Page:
What brands are best? Wow this is a big question. There are hundreds of thousands of brands of herbs out there so "do your homework".
Here are some basic guidelines that I use. I look for a company that has been in the business for a long time. I check them out and learn all I can about that company. Do they have high standards for using quality herbs? I like to know they are harvested from the finest crops, are freshly milled and encapsulated to the most exacting standards of potency, purity and efficiency. I also want to be sure they are without additions of sugar, starch, salt, preservatives, fillers or binders. Personally I choose to buy my herbs directly from the company rather than off a store shelf. I feel more confident that what I am getting is fresh and not outdated.
Price is also a consideration and there is a hugh spread in pricing. The best is not always the most expensive. How the brand is sold can have a hugh impact on the price. Many companies sell their products through distributors. Meaning: They, often, work like an MLM where one distributor recruits more and on down the line. This is important to know because in selling by this method, it only stands to reason that prices go up because there are so many fingers in the pie. Some others allow distributors to sell and simply get a discount from every order. Thus the pricing can be much more reasonable. Itís not hard to find an excellent product for a reasonable price.
The biggest problem I see when people are considering price is that they don't always consider what is in the bottle along with it. Example: You go to the store and look at bottles of Gingko Biloba. You may find one for $10.95 and another for $4.95. We think - wow - what a savings with the $4.95 bottle. Look closer. How many capsules are in the bottle?? How many MG's per capsule? Suddenly the difference in price becomes clear. The more expensive bottle has 100 capsules, with 385 mg's per capsule. The $4.95 bottle has 90 tablets with 60 mg's each. You would need to use about 4 and 1/2 capsules from the cheap bottle to equal 1 capsule from the more expensive bottle.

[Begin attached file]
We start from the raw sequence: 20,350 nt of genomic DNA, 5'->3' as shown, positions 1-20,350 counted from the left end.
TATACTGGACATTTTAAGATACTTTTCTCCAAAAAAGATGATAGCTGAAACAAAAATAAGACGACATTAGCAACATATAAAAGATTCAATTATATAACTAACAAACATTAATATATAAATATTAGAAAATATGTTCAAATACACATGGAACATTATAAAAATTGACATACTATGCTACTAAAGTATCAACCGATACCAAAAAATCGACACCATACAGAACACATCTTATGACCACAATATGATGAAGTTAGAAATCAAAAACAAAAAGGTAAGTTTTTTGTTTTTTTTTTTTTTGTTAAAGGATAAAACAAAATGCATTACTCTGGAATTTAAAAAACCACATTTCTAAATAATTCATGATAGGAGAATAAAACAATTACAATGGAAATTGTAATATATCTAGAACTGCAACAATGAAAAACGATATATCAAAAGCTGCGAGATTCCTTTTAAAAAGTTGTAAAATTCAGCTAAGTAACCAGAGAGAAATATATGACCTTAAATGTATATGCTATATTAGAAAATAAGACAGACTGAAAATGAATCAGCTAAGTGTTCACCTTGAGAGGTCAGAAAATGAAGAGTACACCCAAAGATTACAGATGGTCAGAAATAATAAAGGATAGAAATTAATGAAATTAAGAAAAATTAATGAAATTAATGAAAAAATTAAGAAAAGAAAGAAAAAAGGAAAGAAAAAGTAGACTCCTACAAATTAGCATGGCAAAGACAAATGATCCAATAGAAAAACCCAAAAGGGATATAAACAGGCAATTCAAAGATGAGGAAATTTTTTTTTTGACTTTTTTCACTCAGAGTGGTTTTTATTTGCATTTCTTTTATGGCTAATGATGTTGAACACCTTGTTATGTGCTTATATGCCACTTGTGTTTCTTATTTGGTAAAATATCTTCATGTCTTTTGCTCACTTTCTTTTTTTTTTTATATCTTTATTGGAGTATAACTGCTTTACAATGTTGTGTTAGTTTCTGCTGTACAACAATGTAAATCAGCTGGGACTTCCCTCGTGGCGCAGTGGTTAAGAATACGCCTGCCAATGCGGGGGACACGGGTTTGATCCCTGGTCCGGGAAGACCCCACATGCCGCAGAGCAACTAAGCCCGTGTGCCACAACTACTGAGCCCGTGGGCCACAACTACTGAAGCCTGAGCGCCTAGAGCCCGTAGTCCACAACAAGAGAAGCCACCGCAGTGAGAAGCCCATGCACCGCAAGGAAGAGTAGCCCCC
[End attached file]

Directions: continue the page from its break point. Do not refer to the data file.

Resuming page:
Label reading is important. And the label should also state the ingredients. Gingko Biloba Leaf, 385 mg (powder) and nothing else should be listed other than gelatin (capsule shell). The bottle should also state that there are no additions of sugar, starch, salt, preservatives, fillers, binders etc! The brand I use goes even further in stating on the bottle. "Contains freshly-milled herb powder from the world's finest crops."
What herbs do we need and how much should we use, for our animals? Again, these are questions that can lead to many different answers. Many people will use the "people" recommendations on the bottle. I can tell you one thing about this. Herbal companies are very cautious with dosage recommendations due to the constant battle they have on their hands. Bottle recommendations on many herbs are far to low in my opinion. My opinion is not unfounded as it's shared by many Nutritionalists, herbalists, scientists, and even Doctors and Veterinarians.
After a few years of learning all I could and adding other herbs/vitamins/minerals to my daily diet it was obvious to me the tremendous benefits from these natural sources and it also became obvious that they worked just as well on animals. If youíre interested in learning more and using herb supplements, my advice is to seek out a knowledgeable person in the field of herbal use.
About the author: Linda Carlson has owned and raised a variety of livestock and pets for more than 35 years. At this time she raises a small herd of Nigerian Dwarf Dairy goats along with her husband, on a small farm in central Montana.
She has dedicated much of her time over the last 10 years to learning about natural nutrients and alternatives. Specifically, the benefits of natural nutrients for optimum health for people and animals. She enjoys sharing what she has learned with others through conversations, writing and on her website "Natures Power". She shares her information based on personal experience, experiences of others, books and studies done on the topics of vitamins, minerals and herbal supplements. You can find out more by visiting her website at http://www.cree77.com/vp.html.